rove
Pronunciation
  • (RP) IPA: /ɹəʊv/
  • (America) IPA: /ɹoʊv/
Verb

rove (roves, present participle roving; past and past participle roved)

  1. (obsolete, intransitive) To shoot with arrows (at).
    • 1590, Edmund Spenser, The Faerie Queene I.3:
      And thou […] that with thy cruell dart / At that good knight so cunningly didst roue […]
  2. (intransitive) To roam, or wander about at random, especially over a wide area.
    • 1912: Edgar Rice Burroughs, Tarzan of the Apes, Chapter 1
      Now that he was in his prime, there was no simian in all the mighty forest through which he roved that dared contest his right to rule, nor did the other and larger animals molest him.
  3. (transitive) To roam or wander through.
    • 1667, John Milton, “Book 8”, in Paradise Lost. A Poem Written in Ten Books, London: Printed [by Samuel Simmons], and are to be sold by Peter Parker […] [a]nd by Robert Boulter […] [a]nd Matthias Walker, […], OCLC 228722708 ↗; republished as Paradise Lost in Ten Books: The Text Exactly Reproduced from the First Edition of 1667: […], London: Basil Montagu Pickering […], 1873, OCLC 230729554 ↗:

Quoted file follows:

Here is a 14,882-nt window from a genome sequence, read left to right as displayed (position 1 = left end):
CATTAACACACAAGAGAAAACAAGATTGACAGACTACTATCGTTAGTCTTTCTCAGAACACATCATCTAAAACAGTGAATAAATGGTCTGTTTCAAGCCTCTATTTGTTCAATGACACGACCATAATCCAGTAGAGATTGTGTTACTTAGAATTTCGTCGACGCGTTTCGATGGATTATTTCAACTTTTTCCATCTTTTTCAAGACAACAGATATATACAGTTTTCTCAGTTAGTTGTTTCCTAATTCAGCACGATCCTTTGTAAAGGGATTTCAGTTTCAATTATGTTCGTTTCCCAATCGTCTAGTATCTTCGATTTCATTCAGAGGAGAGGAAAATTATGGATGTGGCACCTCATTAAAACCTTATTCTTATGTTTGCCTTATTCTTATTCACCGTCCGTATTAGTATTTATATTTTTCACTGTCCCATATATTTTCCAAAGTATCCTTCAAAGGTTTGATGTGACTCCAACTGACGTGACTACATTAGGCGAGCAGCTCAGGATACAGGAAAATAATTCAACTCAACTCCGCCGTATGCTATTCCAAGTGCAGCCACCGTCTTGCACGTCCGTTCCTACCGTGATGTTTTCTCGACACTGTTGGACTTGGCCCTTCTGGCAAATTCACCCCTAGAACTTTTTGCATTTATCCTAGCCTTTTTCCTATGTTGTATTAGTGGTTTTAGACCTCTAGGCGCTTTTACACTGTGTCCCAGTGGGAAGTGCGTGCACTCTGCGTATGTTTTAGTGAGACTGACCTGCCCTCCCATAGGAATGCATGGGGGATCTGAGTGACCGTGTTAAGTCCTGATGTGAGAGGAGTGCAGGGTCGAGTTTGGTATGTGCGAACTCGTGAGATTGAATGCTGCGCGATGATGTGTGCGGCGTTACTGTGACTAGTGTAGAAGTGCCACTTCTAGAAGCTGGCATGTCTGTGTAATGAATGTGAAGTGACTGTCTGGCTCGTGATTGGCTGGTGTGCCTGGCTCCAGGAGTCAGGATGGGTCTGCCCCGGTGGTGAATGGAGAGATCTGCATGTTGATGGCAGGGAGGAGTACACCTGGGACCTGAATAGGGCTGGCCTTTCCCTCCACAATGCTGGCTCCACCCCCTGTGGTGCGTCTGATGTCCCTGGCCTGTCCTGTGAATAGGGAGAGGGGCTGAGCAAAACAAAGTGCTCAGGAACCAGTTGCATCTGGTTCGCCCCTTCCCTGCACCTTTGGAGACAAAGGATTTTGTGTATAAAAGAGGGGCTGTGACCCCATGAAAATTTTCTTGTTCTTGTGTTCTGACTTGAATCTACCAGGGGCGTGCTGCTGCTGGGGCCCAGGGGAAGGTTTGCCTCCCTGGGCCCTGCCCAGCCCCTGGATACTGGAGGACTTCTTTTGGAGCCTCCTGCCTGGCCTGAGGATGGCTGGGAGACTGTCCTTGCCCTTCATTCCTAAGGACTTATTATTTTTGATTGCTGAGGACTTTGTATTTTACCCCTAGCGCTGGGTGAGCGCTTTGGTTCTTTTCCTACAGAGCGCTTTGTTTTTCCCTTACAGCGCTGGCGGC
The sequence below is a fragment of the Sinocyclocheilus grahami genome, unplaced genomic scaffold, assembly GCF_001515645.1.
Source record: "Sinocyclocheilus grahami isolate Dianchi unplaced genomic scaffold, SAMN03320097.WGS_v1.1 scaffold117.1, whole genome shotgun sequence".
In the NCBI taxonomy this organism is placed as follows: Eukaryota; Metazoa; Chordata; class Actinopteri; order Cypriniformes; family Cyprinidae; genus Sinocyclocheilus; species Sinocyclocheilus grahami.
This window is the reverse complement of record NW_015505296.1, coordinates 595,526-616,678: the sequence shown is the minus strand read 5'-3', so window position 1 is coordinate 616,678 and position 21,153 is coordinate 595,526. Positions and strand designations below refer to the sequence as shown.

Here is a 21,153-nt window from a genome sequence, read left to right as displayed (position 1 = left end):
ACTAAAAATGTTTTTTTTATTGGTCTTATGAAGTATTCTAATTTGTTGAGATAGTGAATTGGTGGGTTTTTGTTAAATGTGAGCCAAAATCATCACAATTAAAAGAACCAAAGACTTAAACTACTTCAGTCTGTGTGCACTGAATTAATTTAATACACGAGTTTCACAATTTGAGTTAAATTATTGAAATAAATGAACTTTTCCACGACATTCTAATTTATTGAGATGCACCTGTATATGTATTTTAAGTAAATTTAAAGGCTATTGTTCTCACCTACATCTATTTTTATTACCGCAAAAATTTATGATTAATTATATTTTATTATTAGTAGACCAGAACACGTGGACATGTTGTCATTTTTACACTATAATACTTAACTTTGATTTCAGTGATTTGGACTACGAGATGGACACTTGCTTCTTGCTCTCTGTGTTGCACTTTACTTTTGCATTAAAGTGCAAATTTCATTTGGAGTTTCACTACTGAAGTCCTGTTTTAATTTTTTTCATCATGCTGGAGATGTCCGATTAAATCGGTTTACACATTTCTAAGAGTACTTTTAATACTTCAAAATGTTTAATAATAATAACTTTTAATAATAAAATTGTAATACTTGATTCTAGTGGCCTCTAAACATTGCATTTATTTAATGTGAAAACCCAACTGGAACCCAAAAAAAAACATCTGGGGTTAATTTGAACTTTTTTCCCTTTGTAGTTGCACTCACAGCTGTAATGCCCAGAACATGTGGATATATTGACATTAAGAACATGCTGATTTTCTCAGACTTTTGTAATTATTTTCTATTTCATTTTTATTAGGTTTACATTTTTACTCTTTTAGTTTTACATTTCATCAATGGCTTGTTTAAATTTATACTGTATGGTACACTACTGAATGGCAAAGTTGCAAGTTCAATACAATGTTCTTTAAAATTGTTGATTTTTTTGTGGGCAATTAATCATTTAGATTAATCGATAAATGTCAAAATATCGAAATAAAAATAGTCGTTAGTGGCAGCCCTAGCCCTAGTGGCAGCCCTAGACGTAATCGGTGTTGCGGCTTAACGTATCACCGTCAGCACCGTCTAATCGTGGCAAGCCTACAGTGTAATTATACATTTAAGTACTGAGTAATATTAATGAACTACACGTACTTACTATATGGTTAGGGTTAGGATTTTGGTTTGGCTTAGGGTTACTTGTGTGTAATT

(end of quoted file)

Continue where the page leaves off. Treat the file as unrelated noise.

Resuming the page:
Roving the field, I chanced / A goodly tree far distant to behold.
  4. (transitive) To card wool or other fibres.
  5. To twist slightly; to bring together, as slivers of wool or cotton, and twist slightly before spinning.
  6. To draw through an eye or aperture.
  7. To plough into ridges by turning the earth of two furrows together.
  8. To practice robbery on the seas; to voyage about on the seas as a pirate.
Related terms Translations Noun

rove (plural roves)

  1. A copper washer upon which the end of a nail is clinched in boatbuilding.
  2. A roll or sliver of wool or cotton drawn out and lightly twisted, preparatory to further processing; a roving.
  3. The act of wandering; a ramble.
    • In thy nocturnal rove one moment halt.
Verb
  1. simple past tense of rive
  2. simple past tense of reeve



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